Bannock County apparently is the only county in southeastern Idaho scrambling to put together a holding cell for juvenile offenders to comply with a federal mandate.
Several surrounding counties, with fewer juvenile arrests, say they will worry about detention problems as they arise.A federal law requires juvenile offenders must be housed separately from adult inmates as of Dec. 8. Fourteen southern Idaho counties will send juveniles to a regional facility at the Youth Services Center in St. Anthony.
But Bannock County is concerned about what to do with juveniles between the time they are arrested and when they are transported to St. Anthony. Officials also wonder what they will do if the 12-bed regional facility is filled.
Surrounding counties, however, simply plan to transport juveniles when they're arrested.
"We don't hold them," said Bingham County Undersheriff Bill Gordon. "If the juvenile officer says send them to St. Anthony - then they'll go right away. They don't sit around here."
Law enforcement officials in Caribou and Franklin counties think the same. "We've taken off in the middle of the night to transport juveniles," said Franklin County Deputy Beverly Dunn. "If we get prisoners, we'll just have to transport them - we don't have any other choice."
Caribou County acting sheriff Claude Snooks said if he is still in that office Dec. 8, he'll just hope and pray he doesn't run into problems transporting the youths.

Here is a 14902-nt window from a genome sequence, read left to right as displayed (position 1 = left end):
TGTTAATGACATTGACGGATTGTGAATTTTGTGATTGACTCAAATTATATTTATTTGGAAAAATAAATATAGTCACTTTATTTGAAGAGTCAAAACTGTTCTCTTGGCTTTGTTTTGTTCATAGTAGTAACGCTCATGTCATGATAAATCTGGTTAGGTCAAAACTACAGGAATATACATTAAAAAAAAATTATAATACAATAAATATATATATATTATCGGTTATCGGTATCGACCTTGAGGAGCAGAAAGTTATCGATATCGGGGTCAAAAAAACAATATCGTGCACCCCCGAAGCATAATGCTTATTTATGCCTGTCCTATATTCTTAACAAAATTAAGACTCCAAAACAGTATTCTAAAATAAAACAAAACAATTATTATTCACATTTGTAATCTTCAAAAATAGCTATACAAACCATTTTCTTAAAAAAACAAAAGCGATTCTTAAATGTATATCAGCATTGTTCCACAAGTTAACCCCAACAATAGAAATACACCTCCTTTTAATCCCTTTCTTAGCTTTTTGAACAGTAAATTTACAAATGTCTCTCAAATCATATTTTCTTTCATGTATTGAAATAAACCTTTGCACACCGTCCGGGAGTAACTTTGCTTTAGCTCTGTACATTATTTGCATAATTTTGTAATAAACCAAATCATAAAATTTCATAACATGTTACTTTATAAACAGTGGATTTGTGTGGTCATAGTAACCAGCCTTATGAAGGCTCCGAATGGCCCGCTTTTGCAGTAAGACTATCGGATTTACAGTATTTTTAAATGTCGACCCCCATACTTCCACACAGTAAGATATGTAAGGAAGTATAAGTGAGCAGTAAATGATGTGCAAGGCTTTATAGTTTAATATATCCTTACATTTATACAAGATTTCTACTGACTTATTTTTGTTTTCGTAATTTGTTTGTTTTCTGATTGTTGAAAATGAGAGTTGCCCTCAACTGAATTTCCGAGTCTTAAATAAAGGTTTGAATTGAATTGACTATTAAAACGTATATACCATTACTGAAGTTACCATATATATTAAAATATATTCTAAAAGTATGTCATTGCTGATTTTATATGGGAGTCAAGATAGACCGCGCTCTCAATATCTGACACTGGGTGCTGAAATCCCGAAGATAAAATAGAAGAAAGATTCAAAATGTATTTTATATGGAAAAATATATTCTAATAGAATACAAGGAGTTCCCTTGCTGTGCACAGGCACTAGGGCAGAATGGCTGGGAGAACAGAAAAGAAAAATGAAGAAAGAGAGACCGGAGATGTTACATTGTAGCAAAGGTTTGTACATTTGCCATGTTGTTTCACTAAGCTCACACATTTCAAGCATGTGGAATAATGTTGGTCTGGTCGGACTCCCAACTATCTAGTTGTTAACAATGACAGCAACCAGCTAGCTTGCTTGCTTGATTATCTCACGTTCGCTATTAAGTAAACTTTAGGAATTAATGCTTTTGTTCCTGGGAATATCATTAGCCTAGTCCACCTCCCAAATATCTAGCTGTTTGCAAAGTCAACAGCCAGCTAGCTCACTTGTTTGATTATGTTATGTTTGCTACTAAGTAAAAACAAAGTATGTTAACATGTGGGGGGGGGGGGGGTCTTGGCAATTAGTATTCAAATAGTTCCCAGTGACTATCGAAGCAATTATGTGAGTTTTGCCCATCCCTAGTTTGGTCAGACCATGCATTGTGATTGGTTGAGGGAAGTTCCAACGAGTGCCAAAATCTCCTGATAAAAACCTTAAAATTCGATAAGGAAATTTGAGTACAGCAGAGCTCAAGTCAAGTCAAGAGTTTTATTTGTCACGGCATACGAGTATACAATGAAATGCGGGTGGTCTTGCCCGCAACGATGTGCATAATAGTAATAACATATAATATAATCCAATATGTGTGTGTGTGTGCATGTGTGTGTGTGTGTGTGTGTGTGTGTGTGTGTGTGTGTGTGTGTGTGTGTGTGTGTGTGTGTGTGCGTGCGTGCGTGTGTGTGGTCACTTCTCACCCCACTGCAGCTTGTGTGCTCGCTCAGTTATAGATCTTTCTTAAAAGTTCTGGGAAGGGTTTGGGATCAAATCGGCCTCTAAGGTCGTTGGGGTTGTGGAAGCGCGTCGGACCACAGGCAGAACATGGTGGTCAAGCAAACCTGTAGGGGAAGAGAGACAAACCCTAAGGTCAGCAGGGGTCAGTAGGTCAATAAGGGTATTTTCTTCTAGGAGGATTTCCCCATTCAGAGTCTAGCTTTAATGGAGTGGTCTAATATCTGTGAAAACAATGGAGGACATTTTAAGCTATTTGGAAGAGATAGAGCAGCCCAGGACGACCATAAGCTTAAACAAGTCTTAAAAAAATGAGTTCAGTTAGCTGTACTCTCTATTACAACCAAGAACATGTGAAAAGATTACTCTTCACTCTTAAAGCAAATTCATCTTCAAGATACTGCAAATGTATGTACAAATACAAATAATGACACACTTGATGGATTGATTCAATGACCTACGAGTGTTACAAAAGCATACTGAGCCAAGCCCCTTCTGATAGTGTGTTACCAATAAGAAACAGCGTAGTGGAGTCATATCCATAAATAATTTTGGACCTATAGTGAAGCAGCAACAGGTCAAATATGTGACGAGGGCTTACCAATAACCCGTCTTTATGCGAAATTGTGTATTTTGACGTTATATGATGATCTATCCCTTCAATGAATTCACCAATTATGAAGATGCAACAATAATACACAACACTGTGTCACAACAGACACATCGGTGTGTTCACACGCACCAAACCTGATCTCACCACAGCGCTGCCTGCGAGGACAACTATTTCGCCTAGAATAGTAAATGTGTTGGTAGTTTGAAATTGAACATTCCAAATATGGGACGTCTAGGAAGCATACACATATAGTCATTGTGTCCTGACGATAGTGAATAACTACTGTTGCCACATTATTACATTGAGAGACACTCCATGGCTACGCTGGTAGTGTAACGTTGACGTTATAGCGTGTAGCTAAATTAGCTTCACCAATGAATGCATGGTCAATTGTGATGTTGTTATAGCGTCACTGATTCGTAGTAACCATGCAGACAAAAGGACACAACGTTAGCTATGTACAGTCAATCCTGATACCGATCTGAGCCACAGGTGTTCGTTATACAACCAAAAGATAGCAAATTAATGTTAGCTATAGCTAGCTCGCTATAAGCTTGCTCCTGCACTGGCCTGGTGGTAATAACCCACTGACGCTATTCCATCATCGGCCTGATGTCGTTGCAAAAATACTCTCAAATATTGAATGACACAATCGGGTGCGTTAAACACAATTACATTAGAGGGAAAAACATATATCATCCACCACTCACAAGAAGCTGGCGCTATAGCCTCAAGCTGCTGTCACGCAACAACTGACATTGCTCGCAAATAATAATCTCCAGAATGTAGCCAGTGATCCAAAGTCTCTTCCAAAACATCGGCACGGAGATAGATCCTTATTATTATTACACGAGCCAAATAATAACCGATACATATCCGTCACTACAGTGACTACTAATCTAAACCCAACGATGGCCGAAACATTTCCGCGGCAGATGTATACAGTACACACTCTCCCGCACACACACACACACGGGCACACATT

"If we have a problem transporting them right away, I'll have to go to the commissioners and the court and handle it with with them."
While Bannock County is looking for a holding cell to house at least six juveniles with separate quarters for boys and girls, Bonneville County has settled on using an old courthouse jail cell with four beds for its holding area. Bonneville County Sheriff Richard Ackerman believes that will work fine - as long as they have offenders of the same sex.
"The facility is arranged so that they have all the conveniences - there's a commode, a shower and a TV. It's completely out of sight and sound from adult offenders - I think we're in real good shape."
Despite the confidence surrounding counties have in "wait and see," Bannock County Undersheriff Bill Lynn frets that isn't good enough.
"I don't feel that we're going overboard," Lynn said. "I do think some of the smaller counties that have few juvenile arrests really can work this out on a person-by-person basis. The larger counties clearly have to have a way of dealing with this beforehand."